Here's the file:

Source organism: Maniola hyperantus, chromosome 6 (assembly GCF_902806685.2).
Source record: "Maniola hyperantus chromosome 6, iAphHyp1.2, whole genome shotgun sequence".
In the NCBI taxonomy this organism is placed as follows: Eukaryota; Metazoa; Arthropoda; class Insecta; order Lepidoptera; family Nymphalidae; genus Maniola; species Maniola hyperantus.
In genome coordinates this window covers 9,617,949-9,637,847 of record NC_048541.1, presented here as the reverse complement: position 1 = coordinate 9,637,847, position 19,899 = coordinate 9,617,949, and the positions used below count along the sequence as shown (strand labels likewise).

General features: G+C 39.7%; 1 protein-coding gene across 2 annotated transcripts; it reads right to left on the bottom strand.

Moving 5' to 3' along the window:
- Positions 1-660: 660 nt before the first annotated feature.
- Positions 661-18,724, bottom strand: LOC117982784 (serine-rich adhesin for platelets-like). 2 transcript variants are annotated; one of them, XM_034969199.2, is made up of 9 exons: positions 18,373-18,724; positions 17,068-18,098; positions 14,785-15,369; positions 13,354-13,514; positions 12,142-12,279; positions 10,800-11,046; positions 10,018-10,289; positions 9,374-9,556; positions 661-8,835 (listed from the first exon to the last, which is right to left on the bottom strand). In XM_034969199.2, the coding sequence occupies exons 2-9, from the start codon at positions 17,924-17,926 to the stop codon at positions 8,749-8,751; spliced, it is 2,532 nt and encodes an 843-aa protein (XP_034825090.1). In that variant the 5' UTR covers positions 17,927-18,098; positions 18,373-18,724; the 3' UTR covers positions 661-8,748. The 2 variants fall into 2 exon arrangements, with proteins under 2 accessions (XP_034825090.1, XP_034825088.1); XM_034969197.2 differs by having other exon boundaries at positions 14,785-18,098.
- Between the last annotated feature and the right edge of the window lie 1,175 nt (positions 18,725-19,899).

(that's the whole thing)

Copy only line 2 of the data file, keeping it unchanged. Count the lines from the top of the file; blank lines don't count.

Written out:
Source record: "Maniola hyperantus chromosome 6, iAphHyp1.2, whole genome shotgun sequence".